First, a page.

“Shadows on a Dime.”

What a great opening. She played so much of her old music, so much of her later music, and somehow it just wasn’t enough.

I’ll be honest, I needed a little bit of a cry, and her music gave me permission to take one.

Tiny Habits are becoming a habit

I decided not to go very far away after her performance. Next on the West Stage: Tiny Habits. I’m settling in for an hour of some of the sweetest harmonies I’ve heard for a long time.

Apparently they have an album you can stream, and one or two of the pieces they played are on that album. For the rest of their set, well, you really had to be there. And isn’t that why we come to music festivals like this?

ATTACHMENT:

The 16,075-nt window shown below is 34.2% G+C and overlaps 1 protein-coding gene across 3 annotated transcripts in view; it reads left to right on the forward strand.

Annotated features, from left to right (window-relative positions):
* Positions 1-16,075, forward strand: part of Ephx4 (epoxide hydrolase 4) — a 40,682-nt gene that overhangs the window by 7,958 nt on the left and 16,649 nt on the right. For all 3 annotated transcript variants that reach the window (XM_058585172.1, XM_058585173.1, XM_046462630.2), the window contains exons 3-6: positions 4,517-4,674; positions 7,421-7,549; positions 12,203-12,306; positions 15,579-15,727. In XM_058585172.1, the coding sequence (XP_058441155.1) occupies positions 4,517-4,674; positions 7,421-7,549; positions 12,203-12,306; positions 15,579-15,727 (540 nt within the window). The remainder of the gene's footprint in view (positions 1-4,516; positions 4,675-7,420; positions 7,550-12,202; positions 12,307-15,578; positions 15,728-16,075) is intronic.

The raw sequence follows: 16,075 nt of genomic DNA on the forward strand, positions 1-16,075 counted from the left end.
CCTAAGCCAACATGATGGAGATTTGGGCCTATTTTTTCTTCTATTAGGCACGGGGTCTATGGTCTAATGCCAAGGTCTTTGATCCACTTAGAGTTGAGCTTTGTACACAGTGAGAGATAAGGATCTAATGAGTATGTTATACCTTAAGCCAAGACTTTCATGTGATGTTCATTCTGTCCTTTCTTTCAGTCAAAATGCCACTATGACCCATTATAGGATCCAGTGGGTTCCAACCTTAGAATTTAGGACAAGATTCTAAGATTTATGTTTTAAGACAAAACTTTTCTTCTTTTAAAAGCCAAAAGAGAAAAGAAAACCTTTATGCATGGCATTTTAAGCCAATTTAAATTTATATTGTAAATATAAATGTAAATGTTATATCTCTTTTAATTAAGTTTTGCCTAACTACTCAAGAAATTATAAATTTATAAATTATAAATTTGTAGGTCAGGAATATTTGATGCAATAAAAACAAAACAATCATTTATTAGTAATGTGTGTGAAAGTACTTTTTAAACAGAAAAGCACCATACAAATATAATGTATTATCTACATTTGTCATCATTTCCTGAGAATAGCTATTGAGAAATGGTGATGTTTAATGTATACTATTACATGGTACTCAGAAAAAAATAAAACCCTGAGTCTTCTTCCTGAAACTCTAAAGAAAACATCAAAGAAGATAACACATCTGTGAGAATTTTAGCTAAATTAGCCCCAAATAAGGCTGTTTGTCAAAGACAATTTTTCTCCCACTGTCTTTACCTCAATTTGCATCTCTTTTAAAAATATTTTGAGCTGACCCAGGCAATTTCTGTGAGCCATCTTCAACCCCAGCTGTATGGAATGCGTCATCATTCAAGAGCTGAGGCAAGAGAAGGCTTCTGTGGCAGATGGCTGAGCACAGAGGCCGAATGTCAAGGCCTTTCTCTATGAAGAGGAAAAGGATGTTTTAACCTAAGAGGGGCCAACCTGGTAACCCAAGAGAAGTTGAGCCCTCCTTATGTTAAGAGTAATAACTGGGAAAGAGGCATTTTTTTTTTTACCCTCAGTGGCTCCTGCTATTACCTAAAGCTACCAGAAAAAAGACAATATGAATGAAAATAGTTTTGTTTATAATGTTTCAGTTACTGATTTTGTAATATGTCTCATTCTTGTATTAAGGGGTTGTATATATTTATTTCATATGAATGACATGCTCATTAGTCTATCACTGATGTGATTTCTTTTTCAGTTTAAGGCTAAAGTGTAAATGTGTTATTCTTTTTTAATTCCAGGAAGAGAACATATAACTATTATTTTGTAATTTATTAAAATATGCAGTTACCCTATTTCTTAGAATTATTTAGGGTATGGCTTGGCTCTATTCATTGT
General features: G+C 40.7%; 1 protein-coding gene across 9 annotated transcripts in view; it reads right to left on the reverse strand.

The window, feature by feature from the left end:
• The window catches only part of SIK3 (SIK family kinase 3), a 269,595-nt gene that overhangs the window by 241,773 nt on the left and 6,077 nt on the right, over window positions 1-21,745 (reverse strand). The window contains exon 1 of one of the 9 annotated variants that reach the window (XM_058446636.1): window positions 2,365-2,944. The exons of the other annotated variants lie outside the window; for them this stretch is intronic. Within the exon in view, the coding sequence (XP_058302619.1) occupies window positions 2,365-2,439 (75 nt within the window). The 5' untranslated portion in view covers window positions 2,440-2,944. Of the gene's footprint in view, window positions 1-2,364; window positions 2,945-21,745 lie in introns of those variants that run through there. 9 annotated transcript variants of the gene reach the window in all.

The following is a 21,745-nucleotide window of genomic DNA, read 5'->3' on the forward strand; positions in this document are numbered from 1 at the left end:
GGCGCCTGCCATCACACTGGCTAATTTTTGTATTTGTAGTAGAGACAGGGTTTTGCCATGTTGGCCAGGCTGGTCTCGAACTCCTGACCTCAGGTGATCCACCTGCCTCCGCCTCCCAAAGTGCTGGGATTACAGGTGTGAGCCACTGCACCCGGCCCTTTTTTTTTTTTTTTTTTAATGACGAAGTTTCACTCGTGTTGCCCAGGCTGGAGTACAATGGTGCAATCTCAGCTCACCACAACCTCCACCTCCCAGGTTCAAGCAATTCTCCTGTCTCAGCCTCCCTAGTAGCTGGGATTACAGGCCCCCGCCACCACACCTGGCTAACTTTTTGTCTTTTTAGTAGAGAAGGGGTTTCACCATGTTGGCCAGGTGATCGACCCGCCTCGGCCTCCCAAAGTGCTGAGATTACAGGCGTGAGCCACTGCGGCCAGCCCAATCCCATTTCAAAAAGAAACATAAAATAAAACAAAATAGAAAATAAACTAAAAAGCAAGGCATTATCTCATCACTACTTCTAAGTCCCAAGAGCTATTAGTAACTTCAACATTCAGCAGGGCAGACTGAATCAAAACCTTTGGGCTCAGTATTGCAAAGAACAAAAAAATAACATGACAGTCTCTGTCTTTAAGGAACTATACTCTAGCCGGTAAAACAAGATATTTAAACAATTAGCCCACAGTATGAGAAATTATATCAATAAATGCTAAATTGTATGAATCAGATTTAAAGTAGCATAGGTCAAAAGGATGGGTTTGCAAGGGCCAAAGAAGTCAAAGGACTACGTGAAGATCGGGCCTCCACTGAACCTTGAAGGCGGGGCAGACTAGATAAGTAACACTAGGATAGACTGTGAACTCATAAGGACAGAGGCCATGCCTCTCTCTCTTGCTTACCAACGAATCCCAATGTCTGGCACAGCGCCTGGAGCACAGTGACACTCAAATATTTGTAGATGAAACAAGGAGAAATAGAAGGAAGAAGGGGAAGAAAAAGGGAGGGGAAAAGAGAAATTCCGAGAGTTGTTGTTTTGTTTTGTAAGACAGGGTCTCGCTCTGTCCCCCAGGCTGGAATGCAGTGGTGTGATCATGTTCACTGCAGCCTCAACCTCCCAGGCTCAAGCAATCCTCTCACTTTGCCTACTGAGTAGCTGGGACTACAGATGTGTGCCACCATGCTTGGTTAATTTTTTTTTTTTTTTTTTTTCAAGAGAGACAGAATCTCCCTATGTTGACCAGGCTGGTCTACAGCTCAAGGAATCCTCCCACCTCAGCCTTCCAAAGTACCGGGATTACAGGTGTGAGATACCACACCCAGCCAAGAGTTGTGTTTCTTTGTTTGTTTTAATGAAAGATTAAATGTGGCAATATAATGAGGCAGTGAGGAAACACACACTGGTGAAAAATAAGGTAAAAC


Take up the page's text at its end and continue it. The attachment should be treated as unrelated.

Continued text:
And oh my lord these guys are awesome. They have an awkwardly cute banter between songs that contrasts strongly with the polished assurance of their music. They are new to the festival circuit, and it shows, but they clearly belong here.

Their penultimate song was a cover of “Somewhere Only We Know.” I’m definitely in love with this group.

They finished with a cover of Fleetwood Mac’s “Landslide.” Again. Perfect. Again.

Took a bit of a break after listening to Tiny Habits at the west stage. They were the last show of the night on that stage. West closes down before the Main Stage lights up. East and south stages keep going until 6:00; east was showcasing Rich Hope, and south was hosting a Globetrotters workshop with the Medicine Singers, Kayvan Kalhor Trio, Blick Bassy and host Gordon Grdina. Both stages sounded pretty interesting from afar. Very rock heavy and energetic, but after the sweet harmonies of Tiny Habits, I needed to recharge my batteries for a bit.